thirtynine to 371


hope.  We’ve all used that word in some context or another.  We’ve all hoped for a better body, we’ve all hoped for good grades in University, and we’ve all hoped for the Canadians to beat USA in the World Junior Hockey gold medal game.  As I wore my hope bracelet around my wrist during this long run, a bracelet I took home from my previous trip to Haiti, I’m reminded that we can’t just hope for a certain outcome.  We can’t just wait for someone else to do the work- to do something good.  If we rely on hope for change to happen, then we’ll all look around at eachother, hoping somebody, somewhere, will step up to the plate.  Why not you?  Why not me?

i decided to step up to the plate 11 months ago when I signed up for this Run Across Haiti.  I’m not waiting for hope to make a difference- I am the difference. Even if it is in one person’s life.

raisons, check.
fruit bars, check.
saltine crackers, check.
tums and gravol, check.
GU’s and hydration, check.
150 laps… check.

one hundred and fifty laps around CNC’s indoor track.  that’s 36km and roughly 37,000 steps around and around in a circle, periodically watching three different soccer games below me, and being careful to not be trampled by the track team doing sprints beside me.

I wish I could tell you what went on in my mind for those 3 and a half hours.  But I honestly can’t.  I did five 25 lap segments and restarted after each quarter.  It helped pass the time and it forced me to focus my mind on the here and now.  I wanted to train my body to receive hydration and nutrition every 5km, which is what I’ll be doing in Haiti.  The process worked and I felt energized and fuelled the entire run.  Until I got to lap 125 and my body wanted to keep going. And I did, except I cried. For no reason.  I hit this mental block and started to dedicate the next consecutive laps to my family- lap 125 to my dad, lap 126 to my mom, lap 127 to my sister, laps 128/129 to my grandmothers and lap 130 to Brody. Don’t ask me why I did this- I was an emotional basket case and I guess I needed to find inspiration outside of the white lines beneath my feet and the 4 walls surrounding  me.

lap 150 was dedicated to little Michy.  I remembered her jumping into my arms when we visited them at their home in Menelas-  she put on a 10 minute dance for us, (twice) while her dad watched with the most love on his face that will make your heart grow 2 sizes. I fell in love with this family and they are who I am doing all of this for.thumbnail_img_1641

classes haven’t quite started yet so this week gave me a chance to focus on my training.  I’ve been dialling in on keeping my body agile, strong and healthy.  Foam rolling is the biggest love/hate relationship I think I’ll ever have.

i took my cross training to the gym, pool and steam room.  As I got into the water, I quickly mentioned to the lifeguard that I’m using the pool as part of my training and that I’m not a great swimmer.  (I don’t own goggles or a cap so I keep my head partially out of the water while doing front crawl, aka, I’m no Michael Phelps).  After a few laps, the lifeguard told me the way I was swimming was a lot harder of a workout than doing a regular front crawl.  Legit she was being nice ’cause I looked like a drowning seal.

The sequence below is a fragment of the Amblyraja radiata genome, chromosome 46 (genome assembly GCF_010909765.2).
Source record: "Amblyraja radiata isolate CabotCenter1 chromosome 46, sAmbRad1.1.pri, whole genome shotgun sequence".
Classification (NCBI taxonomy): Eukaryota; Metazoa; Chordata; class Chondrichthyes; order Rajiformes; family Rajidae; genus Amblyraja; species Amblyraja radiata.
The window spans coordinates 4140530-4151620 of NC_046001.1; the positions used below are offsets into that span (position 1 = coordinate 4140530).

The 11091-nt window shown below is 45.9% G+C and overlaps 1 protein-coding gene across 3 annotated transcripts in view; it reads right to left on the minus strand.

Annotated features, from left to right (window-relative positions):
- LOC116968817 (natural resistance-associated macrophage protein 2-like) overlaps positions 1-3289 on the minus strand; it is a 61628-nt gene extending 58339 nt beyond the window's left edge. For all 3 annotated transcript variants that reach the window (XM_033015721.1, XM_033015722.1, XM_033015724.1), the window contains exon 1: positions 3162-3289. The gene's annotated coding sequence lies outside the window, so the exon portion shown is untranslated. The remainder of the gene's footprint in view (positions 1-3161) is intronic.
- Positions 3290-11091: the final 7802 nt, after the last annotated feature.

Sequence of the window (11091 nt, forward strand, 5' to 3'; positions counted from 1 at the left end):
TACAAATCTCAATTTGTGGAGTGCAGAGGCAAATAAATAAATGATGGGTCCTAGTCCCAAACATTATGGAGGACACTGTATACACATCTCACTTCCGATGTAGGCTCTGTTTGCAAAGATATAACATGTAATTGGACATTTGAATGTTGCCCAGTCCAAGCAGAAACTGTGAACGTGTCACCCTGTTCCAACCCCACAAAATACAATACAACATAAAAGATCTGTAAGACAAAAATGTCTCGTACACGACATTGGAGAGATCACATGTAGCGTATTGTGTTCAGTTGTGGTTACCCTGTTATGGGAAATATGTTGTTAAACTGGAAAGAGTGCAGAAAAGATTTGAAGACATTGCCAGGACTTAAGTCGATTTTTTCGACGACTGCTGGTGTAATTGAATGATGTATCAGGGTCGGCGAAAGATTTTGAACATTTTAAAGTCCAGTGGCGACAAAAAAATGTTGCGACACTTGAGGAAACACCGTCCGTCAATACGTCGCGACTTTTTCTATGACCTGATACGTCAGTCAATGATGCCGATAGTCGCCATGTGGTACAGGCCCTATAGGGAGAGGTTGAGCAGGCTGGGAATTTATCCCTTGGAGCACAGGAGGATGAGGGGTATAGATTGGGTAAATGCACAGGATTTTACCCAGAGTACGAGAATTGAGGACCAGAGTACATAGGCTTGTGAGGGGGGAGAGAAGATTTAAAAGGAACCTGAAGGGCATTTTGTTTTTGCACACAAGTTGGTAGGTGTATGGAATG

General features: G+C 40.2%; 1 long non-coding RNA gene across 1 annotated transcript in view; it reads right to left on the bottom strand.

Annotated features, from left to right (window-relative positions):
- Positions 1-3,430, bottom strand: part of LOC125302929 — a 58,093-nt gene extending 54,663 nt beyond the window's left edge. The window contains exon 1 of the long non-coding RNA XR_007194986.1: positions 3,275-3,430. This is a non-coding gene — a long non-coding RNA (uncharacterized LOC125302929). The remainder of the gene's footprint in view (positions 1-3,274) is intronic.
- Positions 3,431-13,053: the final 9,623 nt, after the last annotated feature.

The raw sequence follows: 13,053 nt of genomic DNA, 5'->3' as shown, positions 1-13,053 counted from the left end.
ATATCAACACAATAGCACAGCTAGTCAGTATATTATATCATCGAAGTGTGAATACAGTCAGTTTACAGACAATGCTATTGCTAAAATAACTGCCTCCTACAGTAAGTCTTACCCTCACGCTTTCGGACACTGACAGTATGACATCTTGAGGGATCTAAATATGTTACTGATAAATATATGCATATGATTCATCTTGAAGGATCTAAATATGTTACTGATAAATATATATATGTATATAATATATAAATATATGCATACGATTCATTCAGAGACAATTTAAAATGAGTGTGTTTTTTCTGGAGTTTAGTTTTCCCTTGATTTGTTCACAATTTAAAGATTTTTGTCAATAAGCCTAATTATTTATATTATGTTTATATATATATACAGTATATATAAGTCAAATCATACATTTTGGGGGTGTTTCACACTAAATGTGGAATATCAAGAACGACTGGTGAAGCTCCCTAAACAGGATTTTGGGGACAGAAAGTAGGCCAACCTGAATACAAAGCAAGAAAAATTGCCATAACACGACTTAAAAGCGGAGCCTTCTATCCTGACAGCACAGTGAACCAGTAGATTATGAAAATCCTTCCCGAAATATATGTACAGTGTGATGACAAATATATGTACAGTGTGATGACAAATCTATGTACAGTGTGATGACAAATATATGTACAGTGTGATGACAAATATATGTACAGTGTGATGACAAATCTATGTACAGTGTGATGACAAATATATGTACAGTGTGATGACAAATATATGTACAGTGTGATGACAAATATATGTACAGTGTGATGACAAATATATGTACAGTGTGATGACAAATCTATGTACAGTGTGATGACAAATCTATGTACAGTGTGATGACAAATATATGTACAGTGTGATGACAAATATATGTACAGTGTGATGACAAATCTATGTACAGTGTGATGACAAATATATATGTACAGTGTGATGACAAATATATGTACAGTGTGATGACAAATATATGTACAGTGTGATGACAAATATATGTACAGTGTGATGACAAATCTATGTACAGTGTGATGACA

i really tried to focus on my hypoxic breathing while I was swimming.  Hypoxic breathing means making do with less air.  Breathing every 4-5 strokes.  Swim coaches have favoured hypoxic training for so long based on an assumption that you could simulate the effects of training at high altitude by breathing less often while swimming at low altitude. Studies of swimmers who live and train in places like Colorado (usually at 5,000 feet or more) have shown that they become highly efficient oxygen-processing machines. Among other changes, since your body doesn’t get as much oxygen, it makes more hemoglobin, the element in blood that shuttles oxygen to the muscles. It takes ALOT of hypoxic training to really reap the rewards, but I like to think I’m cool when I do it once a week.

the steam room has been somewhat of a place of meditation for me.  I use it to get a good stretch in and focus, I mean really focus, on my breathing.  There were a few older gentleman in there with me one day and one asked if I was a “yogi”.  I told them I was a runner and they asked what distance I like to run.  like to run.  I couldn’t answer that question seriously, so I briefly mentioned that I’m running across Haiti.  Immediately, one man piped up with, “will you be running with armed vehicles beside you the whole time?”  I’m shaking my head as I type these words.  Armed vehicles?!  Are you kidding me?  This wasn’t the first time this type of comment came up to me.  This is also why I am running. I’m running to show everyone that Haiti is not a place to be feared or pitied- it is one of the most beautiful, kind, and welcoming countries that I’ve ever had the privilege of spending time in.  There is this insanely inaccurate assumption that people who are in poverty are also people who are violent and dangerous.  That could not be farther from the truth.  I hope all of you go to Haiti one day and shake hands with the mothers who work 15 hour days away from their young children to give them the ability to go to school.  I hope you go to Haiti and hug the fathers who collect leather and tire scraps to hand make and sell shoes to put food on their table for their families.

i hope you all get the chance to go to Haiti and fall in love with it as much as I have.

pou haiti.


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